Drugged Irish passenger tried to storm cockpit on LA to Sydney flight

Revealed: Irish passenger, 26, took FOUR times the recommended dosage of sleeping pills before he covered his head in a blanket, pushed a flight attendant and tried to storm the cockpit on an LA to Sydney flight

  • Irish airline passenger tried to storm cockpit on international flight during fracas
  • Leroy Hyland, 26, took four times the recommended dosage of a sleeping tablet
  • Hyland lives in Sydney’s eastern suburbs and is on a temporary working visa
  • Cabin crew restrained Hyland and he was arrested on arrival at Sydney Airport

An Irish passenger took four times the recommended dosage of an over-the-counter sleeping tablet before he tried to storm the cockpit of a Los Angeles to Sydney flight. 

Leroy Hyland was holding a blanket over his head covering everything but his eyes when he approached two Delta Airlines flight attendants in the forward galley midway through DL41. 

The 26-year-old was carrying an ‘unidentifiable black object’ when he told the flight attendants he had been robbed of his wallet, passport and phone.

The flight attendants offered to accompany Hyland back to his seat to find his supposedly missing possessions, Sydney’s Downing Centre Local Court heard on Tuesday.

Irishman Leroy Thomas Hyland, 26, took four times the recommended dosage of sleeping tablets before he tried to storm the cockpit of a Los Angeles to Sydney flight in October 

Leroy Hyland was holding a blanket over his head covering everything but his eyes when he approached two Delta Airlines flight attendants in the forward galley midway through DL41

Leroy Hyland disrupted a Delta Airlines flight from Los Angeles to Sydney in October last year

‘At this time, using both of his hands, the defendant gave [one flight attendant] a hard shove to his shoulder causing the flight attendant to fall backwards onto [the second cabin crew],’ a statement of facts said.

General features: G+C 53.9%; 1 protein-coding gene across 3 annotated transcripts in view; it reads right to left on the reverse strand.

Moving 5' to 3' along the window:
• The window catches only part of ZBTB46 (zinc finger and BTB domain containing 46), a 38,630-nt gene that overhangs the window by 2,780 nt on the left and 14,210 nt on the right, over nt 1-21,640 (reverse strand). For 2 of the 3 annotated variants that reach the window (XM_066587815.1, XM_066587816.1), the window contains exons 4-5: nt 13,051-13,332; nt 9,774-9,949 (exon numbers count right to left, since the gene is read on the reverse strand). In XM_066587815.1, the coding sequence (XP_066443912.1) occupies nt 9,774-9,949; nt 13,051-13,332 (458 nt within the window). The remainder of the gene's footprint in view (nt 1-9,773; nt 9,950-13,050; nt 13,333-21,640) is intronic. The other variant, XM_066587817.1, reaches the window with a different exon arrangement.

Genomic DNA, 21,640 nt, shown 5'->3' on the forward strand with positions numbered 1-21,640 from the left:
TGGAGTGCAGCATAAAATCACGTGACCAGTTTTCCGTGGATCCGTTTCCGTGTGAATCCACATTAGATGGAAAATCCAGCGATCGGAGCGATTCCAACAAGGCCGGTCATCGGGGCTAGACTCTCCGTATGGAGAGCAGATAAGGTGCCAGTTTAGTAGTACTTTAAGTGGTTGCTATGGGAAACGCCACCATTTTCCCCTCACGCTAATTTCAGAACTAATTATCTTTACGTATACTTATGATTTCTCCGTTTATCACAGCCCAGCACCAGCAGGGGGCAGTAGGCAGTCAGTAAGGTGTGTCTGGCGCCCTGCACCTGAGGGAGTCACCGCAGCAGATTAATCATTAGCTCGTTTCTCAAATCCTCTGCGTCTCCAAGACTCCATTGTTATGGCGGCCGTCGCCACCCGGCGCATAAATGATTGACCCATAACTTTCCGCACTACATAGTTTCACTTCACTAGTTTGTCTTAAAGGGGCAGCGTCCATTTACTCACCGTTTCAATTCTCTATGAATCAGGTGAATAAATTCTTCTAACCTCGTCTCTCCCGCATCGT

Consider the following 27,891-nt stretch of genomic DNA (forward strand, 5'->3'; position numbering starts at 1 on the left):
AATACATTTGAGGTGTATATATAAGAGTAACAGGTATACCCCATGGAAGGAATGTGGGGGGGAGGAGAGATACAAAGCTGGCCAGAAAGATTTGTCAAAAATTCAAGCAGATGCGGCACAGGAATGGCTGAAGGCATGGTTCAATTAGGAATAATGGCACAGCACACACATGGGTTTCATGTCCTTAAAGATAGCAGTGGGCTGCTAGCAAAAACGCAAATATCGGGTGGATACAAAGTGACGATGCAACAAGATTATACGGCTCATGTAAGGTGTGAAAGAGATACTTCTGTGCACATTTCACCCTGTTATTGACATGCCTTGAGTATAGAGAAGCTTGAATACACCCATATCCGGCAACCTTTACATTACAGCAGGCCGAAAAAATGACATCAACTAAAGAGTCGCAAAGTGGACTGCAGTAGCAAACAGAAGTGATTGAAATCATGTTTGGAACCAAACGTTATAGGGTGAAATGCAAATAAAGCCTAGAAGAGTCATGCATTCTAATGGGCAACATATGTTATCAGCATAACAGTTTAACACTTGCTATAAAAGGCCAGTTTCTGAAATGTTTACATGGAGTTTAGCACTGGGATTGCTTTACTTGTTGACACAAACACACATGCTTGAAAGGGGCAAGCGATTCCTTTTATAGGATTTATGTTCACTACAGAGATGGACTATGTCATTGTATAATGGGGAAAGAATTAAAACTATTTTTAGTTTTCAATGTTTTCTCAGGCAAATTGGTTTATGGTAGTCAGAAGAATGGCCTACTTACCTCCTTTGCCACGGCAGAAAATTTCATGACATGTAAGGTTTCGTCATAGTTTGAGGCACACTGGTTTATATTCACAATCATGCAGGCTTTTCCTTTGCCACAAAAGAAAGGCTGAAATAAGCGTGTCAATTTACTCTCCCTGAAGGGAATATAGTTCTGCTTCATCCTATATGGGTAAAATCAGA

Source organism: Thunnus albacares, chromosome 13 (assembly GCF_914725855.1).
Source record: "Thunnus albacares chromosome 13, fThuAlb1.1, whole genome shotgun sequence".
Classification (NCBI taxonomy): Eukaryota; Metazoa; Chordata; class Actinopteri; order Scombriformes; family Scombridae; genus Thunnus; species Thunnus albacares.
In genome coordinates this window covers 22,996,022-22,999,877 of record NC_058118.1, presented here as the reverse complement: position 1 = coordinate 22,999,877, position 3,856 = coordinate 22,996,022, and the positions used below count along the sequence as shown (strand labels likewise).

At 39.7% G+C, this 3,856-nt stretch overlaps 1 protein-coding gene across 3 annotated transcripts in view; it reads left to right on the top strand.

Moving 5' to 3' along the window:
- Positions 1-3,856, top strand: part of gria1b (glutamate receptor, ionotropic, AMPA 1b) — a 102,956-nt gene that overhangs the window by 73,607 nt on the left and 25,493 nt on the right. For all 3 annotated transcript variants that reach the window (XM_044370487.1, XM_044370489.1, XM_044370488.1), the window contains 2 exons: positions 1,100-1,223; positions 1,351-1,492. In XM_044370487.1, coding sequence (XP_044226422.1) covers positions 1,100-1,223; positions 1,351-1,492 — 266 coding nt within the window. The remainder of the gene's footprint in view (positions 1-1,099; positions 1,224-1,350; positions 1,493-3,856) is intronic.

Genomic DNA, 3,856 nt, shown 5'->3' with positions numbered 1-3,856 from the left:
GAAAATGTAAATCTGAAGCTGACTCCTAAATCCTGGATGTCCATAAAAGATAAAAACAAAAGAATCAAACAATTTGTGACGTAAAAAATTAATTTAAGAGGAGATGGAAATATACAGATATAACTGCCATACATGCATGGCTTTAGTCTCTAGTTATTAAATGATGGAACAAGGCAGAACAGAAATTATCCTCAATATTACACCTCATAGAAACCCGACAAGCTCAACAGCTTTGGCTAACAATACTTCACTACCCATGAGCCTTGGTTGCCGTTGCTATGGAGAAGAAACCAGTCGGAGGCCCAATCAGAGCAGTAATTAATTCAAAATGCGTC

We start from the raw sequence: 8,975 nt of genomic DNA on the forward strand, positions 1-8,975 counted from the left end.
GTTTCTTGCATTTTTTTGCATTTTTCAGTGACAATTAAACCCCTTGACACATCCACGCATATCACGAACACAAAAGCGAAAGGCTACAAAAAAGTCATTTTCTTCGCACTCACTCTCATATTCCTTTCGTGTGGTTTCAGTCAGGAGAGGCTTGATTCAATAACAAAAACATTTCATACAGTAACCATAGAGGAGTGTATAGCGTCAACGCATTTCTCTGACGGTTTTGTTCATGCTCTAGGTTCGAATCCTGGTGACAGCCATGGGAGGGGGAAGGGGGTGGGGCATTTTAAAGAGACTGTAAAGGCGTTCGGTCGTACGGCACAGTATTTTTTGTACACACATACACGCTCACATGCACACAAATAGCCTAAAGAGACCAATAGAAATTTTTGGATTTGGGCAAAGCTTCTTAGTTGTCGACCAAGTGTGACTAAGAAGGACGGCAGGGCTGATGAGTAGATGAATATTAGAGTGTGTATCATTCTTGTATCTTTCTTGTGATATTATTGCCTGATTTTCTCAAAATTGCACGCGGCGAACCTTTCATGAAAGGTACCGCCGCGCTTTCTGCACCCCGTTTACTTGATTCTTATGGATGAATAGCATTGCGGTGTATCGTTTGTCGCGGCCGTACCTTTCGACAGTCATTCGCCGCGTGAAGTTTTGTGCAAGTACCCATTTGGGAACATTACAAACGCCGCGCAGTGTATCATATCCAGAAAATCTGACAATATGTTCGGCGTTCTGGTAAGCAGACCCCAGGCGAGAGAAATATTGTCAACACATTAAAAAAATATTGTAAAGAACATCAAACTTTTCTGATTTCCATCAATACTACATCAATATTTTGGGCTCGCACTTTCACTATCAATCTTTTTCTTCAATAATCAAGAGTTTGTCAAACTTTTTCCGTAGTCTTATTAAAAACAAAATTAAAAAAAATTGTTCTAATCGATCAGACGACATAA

‘The defendant ran towards the cockpit door and began beating on the door with his fists.’

The banging was loud enough for the captain to hear and internal security procedures were activated during the flight in October last year. 

The two flight attendants then ran to the cockpit door and tried to pull Hyland away but he broke free and continued banging on the door with his fists.

When the cabin crew managed to get Hyland into the aisle of the aircraft they put service carts on either side of the forward galley to block his access to the cockpit door. 

A United States federal air marshal then tried to escort Hyland to the mid galley of the plane. 

Leroy Hyland was carrying an ‘unidentifiable black object’ when he told the flight attendants he had been robbed of his wallet, passport and phone on a Los Angeles to Sydney flight 

United States air marshals were forced to restrain Hyland for the remainder of the flight

‘In an attempt to get away from the air marshal, the defendant turned and jumped over seat 6B into the adjacent aisle, stepping on the passenger seated in seat 6C,’ the statement of facts said. 

Hyland jumped back over the seats located in row 6 when confronted by a second air marshal.

‘As the air marshals led the defendant towards the mid gallery of the aircraft he yelled obscenities and threw his identification card at a passenger seated in 11C,’ the statement of facts said.